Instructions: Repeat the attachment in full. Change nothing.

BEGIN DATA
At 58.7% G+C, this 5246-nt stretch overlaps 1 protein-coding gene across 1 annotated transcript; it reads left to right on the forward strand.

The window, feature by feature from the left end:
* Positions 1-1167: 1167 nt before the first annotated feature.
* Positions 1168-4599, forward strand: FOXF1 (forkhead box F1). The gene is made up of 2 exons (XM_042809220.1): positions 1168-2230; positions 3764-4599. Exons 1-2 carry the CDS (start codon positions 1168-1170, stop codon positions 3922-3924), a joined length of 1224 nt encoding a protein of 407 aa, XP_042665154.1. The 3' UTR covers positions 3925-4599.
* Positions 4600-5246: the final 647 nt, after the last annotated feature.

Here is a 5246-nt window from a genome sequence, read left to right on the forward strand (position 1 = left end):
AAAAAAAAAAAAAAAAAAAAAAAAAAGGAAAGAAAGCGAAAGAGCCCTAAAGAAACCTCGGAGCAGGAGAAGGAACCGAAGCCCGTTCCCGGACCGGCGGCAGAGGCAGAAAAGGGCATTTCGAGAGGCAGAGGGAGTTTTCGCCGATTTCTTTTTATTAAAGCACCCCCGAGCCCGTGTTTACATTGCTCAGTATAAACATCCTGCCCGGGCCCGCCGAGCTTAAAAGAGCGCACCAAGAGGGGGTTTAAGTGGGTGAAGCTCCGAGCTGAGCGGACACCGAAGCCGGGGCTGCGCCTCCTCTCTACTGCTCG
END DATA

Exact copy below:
At 58.7% G+C, this 5246-nt stretch overlaps 1 protein-coding gene across 1 annotated transcript; it reads left to right on the forward strand.

The window, feature by feature from the left end:
* Positions 1-1167: 1167 nt before the first annotated feature.
* Positions 1168-4599, forward strand: FOXF1 (forkhead box F1). The gene is made up of 2 exons (XM_042809220.1): positions 1168-2230; positions 3764-4599. Exons 1-2 carry the CDS (start codon positions 1168-1170, stop codon positions 3922-3924), a joined length of 1224 nt encoding a protein of 407 aa, XP_042665154.1. The 3' UTR covers positions 3925-4599.
* Positions 4600-5246: the final 647 nt, after the last annotated feature.

Here is a 5246-nt window from a genome sequence, read left to right on the forward strand (position 1 = left end):
AAAAAAAAAAAAAAAAAAAAAAAAAAGGAAAGAAAGCGAAAGAGCCCTAAAGAAACCTCGGAGCAGGAGAAGGAACCGAAGCCCGTTCCCGGACCGGCGGCAGAGGCAGAAAAGGGCATTTCGAGAGGCAGAGGGAGTTTTCGCCGATTTCTTTTTATTAAAGCACCCCCGAGCCCGTGTTTACATTGCTCAGTATAAACATCCTGCCCGGGCCCGCCGAGCTTAAAAGAGCGCACCAAGAGGGGGTTTAAGTGGGTGAAGCTCCGAGCTGAGCGGACACCGAAGCCGGGGCTGCGCCTCCTCTCTACTGCTCG